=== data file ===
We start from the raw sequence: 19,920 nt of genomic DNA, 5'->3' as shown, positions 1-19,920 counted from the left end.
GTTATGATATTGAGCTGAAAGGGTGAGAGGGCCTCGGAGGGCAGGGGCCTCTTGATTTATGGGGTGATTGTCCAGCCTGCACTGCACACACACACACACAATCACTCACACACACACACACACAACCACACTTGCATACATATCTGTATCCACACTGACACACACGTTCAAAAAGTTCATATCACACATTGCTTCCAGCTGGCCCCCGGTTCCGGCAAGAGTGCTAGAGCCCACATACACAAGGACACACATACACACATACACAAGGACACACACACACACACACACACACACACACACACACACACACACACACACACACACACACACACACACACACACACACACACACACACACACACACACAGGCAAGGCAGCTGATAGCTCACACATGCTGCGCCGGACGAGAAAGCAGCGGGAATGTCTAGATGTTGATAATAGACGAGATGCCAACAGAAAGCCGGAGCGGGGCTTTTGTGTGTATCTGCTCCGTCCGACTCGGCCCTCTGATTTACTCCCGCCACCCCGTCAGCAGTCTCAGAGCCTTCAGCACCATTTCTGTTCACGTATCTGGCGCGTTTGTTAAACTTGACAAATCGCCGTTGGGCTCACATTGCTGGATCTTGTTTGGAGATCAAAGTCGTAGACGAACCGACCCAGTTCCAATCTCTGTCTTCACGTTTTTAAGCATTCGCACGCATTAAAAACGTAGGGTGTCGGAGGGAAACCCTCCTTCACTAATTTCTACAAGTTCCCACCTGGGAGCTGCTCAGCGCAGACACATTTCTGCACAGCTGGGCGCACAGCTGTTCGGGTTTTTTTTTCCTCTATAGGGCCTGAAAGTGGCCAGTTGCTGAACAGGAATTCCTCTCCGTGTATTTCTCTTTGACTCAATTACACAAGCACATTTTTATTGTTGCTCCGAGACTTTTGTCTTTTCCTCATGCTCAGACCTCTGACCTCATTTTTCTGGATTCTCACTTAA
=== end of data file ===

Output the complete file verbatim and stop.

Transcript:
We start from the raw sequence: 19,920 nt of genomic DNA, 5'->3' as shown, positions 1-19,920 counted from the left end.
GTTATGATATTGAGCTGAAAGGGTGAGAGGGCCTCGGAGGGCAGGGGCCTCTTGATTTATGGGGTGATTGTCCAGCCTGCACTGCACACACACACACACAATCACTCACACACACACACACACAACCACACTTGCATACATATCTGTATCCACACTGACACACACGTTCAAAAAGTTCATATCACACATTGCTTCCAGCTGGCCCCCGGTTCCGGCAAGAGTGCTAGAGCCCACATACACAAGGACACACATACACACATACACAAGGACACACACACACACACACACACACACACACACACACACACACACACACACACACACACACACACACACACACACACACACACACACACACACACACACAGGCAAGGCAGCTGATAGCTCACACATGCTGCGCCGGACGAGAAAGCAGCGGGAATGTCTAGATGTTGATAATAGACGAGATGCCAACAGAAAGCCGGAGCGGGGCTTTTGTGTGTATCTGCTCCGTCCGACTCGGCCCTCTGATTTACTCCCGCCACCCCGTCAGCAGTCTCAGAGCCTTCAGCACCATTTCTGTTCACGTATCTGGCGCGTTTGTTAAACTTGACAAATCGCCGTTGGGCTCACATTGCTGGATCTTGTTTGGAGATCAAAGTCGTAGACGAACCGACCCAGTTCCAATCTCTGTCTTCACGTTTTTAAGCATTCGCACGCATTAAAAACGTAGGGTGTCGGAGGGAAACCCTCCTTCACTAATTTCTACAAGTTCCCACCTGGGAGCTGCTCAGCGCAGACACATTTCTGCACAGCTGGGCGCACAGCTGTTCGGGTTTTTTTTTCCTCTATAGGGCCTGAAAGTGGCCAGTTGCTGAACAGGAATTCCTCTCCGTGTATTTCTCTTTGACTCAATTACACAAGCACATTTTTATTGTTGCTCCGAGACTTTTGTCTTTTCCTCATGCTCAGACCTCTGACCTCATTTTTCTGGATTCTCACTTAA